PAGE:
Three months after a September 2020 decision by the Barron County Board to cut $25,000 in funding for Embrace, which serves domestic abuse victims in four area counties, the concerns of both sides appear to remain unresolved as a new year begins.

Moreover, there doesn’t seem to be many signals that the two sides will communicate soon. In addition, some alternative revenue streams appear to have opened for Embrace, which may or may not influence how or when the parties might resolve their disagreement.

In October 2020, the county cut an estimated $25,000 from its 2021 budget, which would have been used to pay for professional domestic abuse services provided by Embrace in Barron County.

The decision came after a September 2020 decision by the Embrace board of directors to issue a position paper (posted online) criticizing violence in all its forms, including the use of the term “police violence.” The statement also endorsed the Black Lives Matter movement in the wake of the May 2020 death of George Floyd while in police custody in Minneapolis.

After the position paper appeared, three Barron County representatives resigned their seats on the Embrace board of directors, including Stacey Frolik, director of the county Department of Health and Human Services director, and Sheriff Chris Fitzgerald.

Both officials later issued statements critical of the Embrace position paper.

Dave Willingham, president of the Embrace board of directors, said Friday, Jan. 15, 2021, that his organization has reached out to the county but has not had a response.

He said contact was made with “the county board chair and the Executive Committee. (Since) they are the ones that made the decision to withdraw the funding, we felt they’d be the most appropriate ones to talk to,” he added.

“We’ve made three overtures, at least, and have had no positive response,” Willingham said.

The loss of funding in the current budget isn’t the only financial concern for Embrace, Willingham added.

“This is also about an assumption that the money won’t be available in future years,” he said. “Our funding sources, state and federal, always want to see the public and local governments participating in the funding (received from state and federal levels). So, it hurts us as we see the local government” withdrawing its funds.

Willingham said the position paper was issued out of concern that “people of color are significantly less likely to seek help for domestic and/or sexual violence issues.”

He said the group seeks “to emphasize that we’re reaching out to communities of color, and (to) let them know Embrace is a safe place to seek help regardless of gender status, sexual orientation and minority status. You can’t just put a sign out that says everyone is welcome.”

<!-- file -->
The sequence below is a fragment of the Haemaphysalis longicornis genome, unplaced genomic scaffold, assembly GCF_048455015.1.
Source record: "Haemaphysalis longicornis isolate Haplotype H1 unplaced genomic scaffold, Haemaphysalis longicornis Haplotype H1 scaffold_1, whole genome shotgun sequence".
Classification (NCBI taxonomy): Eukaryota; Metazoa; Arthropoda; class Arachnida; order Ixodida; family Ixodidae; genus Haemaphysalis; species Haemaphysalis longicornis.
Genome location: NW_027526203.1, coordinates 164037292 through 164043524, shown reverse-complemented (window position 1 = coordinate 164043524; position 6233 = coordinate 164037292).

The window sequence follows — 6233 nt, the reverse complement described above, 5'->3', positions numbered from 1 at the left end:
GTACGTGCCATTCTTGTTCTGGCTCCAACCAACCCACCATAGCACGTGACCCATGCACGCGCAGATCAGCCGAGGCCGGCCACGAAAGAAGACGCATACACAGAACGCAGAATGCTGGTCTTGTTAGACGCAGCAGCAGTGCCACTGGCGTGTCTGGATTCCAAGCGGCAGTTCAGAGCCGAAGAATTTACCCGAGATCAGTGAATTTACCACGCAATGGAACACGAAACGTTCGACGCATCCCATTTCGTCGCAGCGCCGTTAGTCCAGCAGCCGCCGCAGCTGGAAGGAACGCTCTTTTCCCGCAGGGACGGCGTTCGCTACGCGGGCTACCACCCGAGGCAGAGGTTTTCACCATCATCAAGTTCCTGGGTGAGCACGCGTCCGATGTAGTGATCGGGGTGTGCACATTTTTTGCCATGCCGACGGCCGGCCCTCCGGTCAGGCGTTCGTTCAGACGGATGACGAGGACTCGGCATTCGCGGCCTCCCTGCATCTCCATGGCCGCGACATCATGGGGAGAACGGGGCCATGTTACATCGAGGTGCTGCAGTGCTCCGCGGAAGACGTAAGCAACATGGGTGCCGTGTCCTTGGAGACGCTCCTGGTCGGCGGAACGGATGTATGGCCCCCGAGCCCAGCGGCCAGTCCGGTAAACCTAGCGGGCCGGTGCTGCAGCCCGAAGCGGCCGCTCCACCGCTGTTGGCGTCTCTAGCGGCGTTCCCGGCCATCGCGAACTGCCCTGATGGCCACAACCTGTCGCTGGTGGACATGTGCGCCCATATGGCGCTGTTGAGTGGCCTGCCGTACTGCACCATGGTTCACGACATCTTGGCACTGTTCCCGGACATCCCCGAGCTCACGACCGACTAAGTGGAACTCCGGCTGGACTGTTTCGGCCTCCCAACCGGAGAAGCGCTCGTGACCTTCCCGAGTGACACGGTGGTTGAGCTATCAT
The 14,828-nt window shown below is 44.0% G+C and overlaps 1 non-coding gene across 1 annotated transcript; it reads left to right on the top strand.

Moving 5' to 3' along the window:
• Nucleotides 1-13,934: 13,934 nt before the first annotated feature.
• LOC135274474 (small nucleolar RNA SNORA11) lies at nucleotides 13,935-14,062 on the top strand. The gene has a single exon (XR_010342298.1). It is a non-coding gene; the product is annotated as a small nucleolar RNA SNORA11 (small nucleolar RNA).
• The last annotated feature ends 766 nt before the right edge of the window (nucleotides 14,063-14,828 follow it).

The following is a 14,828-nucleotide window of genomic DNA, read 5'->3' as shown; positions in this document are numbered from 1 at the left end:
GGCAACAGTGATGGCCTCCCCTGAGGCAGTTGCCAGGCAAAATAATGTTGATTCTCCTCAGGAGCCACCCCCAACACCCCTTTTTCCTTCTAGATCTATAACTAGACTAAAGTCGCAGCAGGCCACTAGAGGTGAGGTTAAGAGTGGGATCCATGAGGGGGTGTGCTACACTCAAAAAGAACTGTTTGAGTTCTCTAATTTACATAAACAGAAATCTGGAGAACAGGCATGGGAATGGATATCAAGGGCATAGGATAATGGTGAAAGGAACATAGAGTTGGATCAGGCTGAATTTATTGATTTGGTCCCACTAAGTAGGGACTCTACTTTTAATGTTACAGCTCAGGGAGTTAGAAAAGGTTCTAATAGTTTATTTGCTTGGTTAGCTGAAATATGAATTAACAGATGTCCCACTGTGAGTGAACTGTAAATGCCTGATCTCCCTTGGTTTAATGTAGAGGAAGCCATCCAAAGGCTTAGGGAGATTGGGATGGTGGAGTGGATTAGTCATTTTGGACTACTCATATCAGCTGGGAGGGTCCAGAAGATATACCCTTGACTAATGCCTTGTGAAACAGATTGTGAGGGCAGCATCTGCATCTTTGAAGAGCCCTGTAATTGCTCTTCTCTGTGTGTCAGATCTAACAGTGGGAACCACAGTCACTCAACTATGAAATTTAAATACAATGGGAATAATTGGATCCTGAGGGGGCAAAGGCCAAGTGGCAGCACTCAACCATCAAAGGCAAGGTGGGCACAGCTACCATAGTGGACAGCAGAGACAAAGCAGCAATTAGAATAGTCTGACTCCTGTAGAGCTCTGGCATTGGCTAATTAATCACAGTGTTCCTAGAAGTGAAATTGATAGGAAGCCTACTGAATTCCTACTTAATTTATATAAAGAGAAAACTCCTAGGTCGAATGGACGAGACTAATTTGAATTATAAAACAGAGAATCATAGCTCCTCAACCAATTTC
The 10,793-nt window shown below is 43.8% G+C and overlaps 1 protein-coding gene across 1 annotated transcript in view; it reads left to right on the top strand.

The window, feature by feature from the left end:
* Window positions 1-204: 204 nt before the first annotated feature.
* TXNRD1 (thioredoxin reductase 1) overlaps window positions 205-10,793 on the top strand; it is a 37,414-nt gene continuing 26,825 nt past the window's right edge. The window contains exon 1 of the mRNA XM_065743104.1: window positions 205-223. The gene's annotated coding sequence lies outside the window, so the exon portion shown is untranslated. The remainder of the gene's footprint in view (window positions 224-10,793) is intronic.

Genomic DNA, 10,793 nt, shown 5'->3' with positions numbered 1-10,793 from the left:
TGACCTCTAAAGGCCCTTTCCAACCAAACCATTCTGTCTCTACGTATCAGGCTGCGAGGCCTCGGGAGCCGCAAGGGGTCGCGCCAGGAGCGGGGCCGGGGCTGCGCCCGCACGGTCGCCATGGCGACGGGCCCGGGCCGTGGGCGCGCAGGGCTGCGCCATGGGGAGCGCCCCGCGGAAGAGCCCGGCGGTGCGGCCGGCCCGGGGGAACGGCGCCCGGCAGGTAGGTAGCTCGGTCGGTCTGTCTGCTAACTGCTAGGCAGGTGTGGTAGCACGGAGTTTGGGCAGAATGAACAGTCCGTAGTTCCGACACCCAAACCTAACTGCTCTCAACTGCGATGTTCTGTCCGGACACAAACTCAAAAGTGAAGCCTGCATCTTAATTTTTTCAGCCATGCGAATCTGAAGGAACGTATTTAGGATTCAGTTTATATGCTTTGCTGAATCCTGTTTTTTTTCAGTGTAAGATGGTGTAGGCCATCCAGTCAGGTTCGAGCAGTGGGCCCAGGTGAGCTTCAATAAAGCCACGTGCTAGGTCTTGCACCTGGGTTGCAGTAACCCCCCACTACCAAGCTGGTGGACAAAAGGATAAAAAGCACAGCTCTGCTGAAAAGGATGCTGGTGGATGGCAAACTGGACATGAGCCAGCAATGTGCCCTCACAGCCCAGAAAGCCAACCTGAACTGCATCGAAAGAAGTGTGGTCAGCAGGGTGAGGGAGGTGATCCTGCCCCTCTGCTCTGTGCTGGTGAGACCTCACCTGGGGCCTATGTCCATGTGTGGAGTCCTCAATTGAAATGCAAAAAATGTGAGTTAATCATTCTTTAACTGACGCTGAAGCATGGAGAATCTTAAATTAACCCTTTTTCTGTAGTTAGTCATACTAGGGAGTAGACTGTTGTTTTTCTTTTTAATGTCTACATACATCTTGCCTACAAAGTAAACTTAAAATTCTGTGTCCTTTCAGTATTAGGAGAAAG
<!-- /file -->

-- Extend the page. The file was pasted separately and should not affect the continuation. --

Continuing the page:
The position paper seeks to emphasize that “there is a connection between all kinds of violence,” Willingham said.

Asked whether there were examples of police violence in the four counties served by Embrace, Willingham said, “it was not our purpose to suggest there were known incidents of police violence in any of our communities.

“If there were, we’d address it in other ways besides our position paper,” he added.

On Monday, Jan. 18, County Board Chair Louie Okey responded to a request for comment about why the Executive Committee hadn’t answered Embrace’s overtures.

“I had directed our Health and Human Services Department to contact Embrace and set up a meeting with (them) and our Sheriff’s Department,” Okey said in an email.

“Embrace has not been willing to meet with those two departments,” he added. “I feel this is an operational matter and not one that the executive committee needs to be involved in at this point in time.”

As for future funding, Embrace started a crowdfunding campaign last fall, soon after the County Board’s decision to cut its support. Willingham said the organization created a GoFundMe page to seek private donations.

According to a GoFundMe announcement by Embrace Executive Director Katie Bement, the organization had raised $101,376 toward a $112,500 goal in its GoFundMe drive as of the first week of January.

In addition, County Administrator Jeff French said Monday that he had advised Embrace to seek additional funding from Mayo Clinic Health System-Northland. On Jan. 11, Mayo Clinic Health System announced it had donated $4,000 to Embrace to assist with diversity-related training programs.

In the meantime, Sheriff Chris Fitzgerald has already met once with a 14-member “Citizen Advisory and Action Team” created in the aftermath of the disagreement with Embrace.

Announced in mid-December, the group includes the following members: Chris Allen, Thomas Bearheart, Anna DeMers, Colleen Erb, Dan Erickson, Heaven Hightower, Mary Hoeft, Clare Janty, ShariAnn Katterhagen, Sheena Mann, Peter Muschinske, Otieno Oduor, Nikki Thompson and Sue Zahrbock

On Monday, Jan. 18, Fitzgerald said the team is scheduled to meet with him next week.